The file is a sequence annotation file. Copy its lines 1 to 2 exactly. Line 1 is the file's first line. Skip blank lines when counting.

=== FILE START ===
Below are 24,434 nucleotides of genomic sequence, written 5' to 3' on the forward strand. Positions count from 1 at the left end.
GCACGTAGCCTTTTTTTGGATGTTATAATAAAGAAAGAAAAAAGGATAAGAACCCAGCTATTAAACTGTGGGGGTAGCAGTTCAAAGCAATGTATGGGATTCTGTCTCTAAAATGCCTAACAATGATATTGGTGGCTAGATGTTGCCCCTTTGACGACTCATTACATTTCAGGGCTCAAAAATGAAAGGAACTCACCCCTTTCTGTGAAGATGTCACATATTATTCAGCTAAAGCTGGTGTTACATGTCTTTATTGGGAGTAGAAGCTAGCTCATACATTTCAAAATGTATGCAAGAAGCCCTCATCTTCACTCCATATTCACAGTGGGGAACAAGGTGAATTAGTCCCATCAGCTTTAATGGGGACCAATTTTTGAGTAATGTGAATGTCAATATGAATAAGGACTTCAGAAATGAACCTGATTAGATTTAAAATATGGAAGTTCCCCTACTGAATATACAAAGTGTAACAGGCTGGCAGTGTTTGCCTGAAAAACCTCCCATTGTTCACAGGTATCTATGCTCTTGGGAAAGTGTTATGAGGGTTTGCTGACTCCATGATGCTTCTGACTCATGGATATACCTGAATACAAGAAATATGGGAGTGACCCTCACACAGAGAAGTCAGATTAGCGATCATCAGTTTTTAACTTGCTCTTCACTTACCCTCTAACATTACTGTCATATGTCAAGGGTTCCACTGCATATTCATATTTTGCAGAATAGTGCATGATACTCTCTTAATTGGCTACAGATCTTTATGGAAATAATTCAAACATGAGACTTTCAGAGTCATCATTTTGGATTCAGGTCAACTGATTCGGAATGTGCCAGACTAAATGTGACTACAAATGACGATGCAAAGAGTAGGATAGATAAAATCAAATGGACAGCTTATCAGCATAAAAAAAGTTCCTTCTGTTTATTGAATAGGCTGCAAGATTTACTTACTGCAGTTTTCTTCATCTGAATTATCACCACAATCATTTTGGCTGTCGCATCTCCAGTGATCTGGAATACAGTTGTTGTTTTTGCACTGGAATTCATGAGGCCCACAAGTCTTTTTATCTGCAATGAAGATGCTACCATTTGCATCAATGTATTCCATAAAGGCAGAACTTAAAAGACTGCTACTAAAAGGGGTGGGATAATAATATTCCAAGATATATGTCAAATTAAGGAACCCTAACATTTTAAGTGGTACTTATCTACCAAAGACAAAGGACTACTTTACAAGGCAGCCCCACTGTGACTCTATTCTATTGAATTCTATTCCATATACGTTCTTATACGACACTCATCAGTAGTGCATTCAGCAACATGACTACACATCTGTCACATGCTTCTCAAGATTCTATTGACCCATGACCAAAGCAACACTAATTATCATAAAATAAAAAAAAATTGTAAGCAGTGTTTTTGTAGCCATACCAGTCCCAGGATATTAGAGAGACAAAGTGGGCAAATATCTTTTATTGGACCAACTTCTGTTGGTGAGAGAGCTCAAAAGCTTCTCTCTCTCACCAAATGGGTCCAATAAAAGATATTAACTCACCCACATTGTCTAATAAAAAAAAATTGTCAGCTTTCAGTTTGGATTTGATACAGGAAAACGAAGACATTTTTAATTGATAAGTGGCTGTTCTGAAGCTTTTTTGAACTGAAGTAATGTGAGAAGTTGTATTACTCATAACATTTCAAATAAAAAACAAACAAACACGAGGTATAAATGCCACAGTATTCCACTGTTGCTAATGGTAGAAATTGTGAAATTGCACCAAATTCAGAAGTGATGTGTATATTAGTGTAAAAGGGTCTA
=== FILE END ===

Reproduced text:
Below are 24,434 nucleotides of genomic sequence, written 5' to 3' on the forward strand. Positions count from 1 at the left end.
GCACGTAGCCTTTTTTTGGATGTTATAATAAAGAAAGAAAAAAGGATAAGAACCCAGCTATTAAACTGTGGGGGTAGCAGTTCAAAGCAATGTATGGGATTCTGTCTCTAAAATGCCTAACAATGATATTGGTGGCTAGATGTTGCCCCTTTGACGACTCATTACATTTCAGGGCTCAAAAATGAAAGGAACTCACCCCTTTCTGTGAAGATGTCACATATTATTCAGCTAAAGCTGGTGTTACATGTCTTTATTGGGAGTAGAAGCTAGCTCATACATTTCAAAATGTATGCAAGAAGCCCTCATCTTCACTCCATATTCACAGTGGGGAACAAGGTGAATTAGTCCCATCAGCTTTAATGGGGACCAATTTTTGAGTAATGTGAATGTCAATATGAATAAGGACTTCAGAAATGAACCTGATTAGATTTAAAATATGGAAGTTCCCCTACTGAATATACAAAGTGTAACAGGCTGGCAGTGTTTGCCTGAAAAACCTCCCATTGTTCACAGGTATCTATGCTCTTGGGAAAGTGTTATGAGGGTTTGCTGACTCCATGATGCTTCTGACTCATGGATATACCTGAATACAAGAAATATGGGAGTGACCCTCACACAGAGAAGTCAGATTAGCGATCATCAGTTTTTAACTTGCTCTTCACTTACCCTCTAACATTACTGTCATATGTCAAGGGTTCCACTGCATATTCATATTTTGCAGAATAGTGCATGATACTCTCTTAATTGGCTACAGATCTTTATGGAAATAATTCAAACATGAGACTTTCAGAGTCATCATTTTGGATTCAGGTCAACTGATTCGGAATGTGCCAGACTAAATGTGACTACAAATGACGATGCAAAGAGTAGGATAGATAAAATCAAATGGACAGCTTATCAGCATAAAAAAAGTTCCTTCTGTTTATTGAATAGGCTGCAAGATTTACTTACTGCAGTTTTCTTCATCTGAATTATCACCACAATCATTTTGGCTGTCGCATCTCCAGTGATCTGGAATACAGTTGTTGTTTTTGCACTGGAATTCATGAGGCCCACAAGTCTTTTTATCTGCAATGAAGATGCTACCATTTGCATCAATGTATTCCATAAAGGCAGAACTTAAAAGACTGCTACTAAAAGGGGTGGGATAATAATATTCCAAGATATATGTCAAATTAAGGAACCCTAACATTTTAAGTGGTACTTATCTACCAAAGACAAAGGACTACTTTACAAGGCAGCCCCACTGTGACTCTATTCTATTGAATTCTATTCCATATACGTTCTTATACGACACTCATCAGTAGTGCATTCAGCAACATGACTACACATCTGTCACATGCTTCTCAAGATTCTATTGACCCATGACCAAAGCAACACTAATTATCATAAAATAAAAAAAAATTGTAAGCAGTGTTTTTGTAGCCATACCAGTCCCAGGATATTAGAGAGACAAAGTGGGCAAATATCTTTTATTGGACCAACTTCTGTTGGTGAGAGAGCTCAAAAGCTTCTCTCTCTCACCAAATGGGTCCAATAAAAGATATTAACTCACCCACATTGTCTAATAAAAAAAAATTGTCAGCTTTCAGTTTGGATTTGATACAGGAAAACGAAGACATTTTTAATTGATAAGTGGCTGTTCTGAAGCTTTTTTGAACTGAAGTAATGTGAGAAGTTGTATTACTCATAACATTTCAAATAAAAAACAAACAAACACGAGGTATAAATGCCACAGTATTCCACTGTTGCTAATGGTAGAAATTGTGAAATTGCACCAAATTCAGAAGTGATGTGTATATTAGTGTAAAAGGGTCTA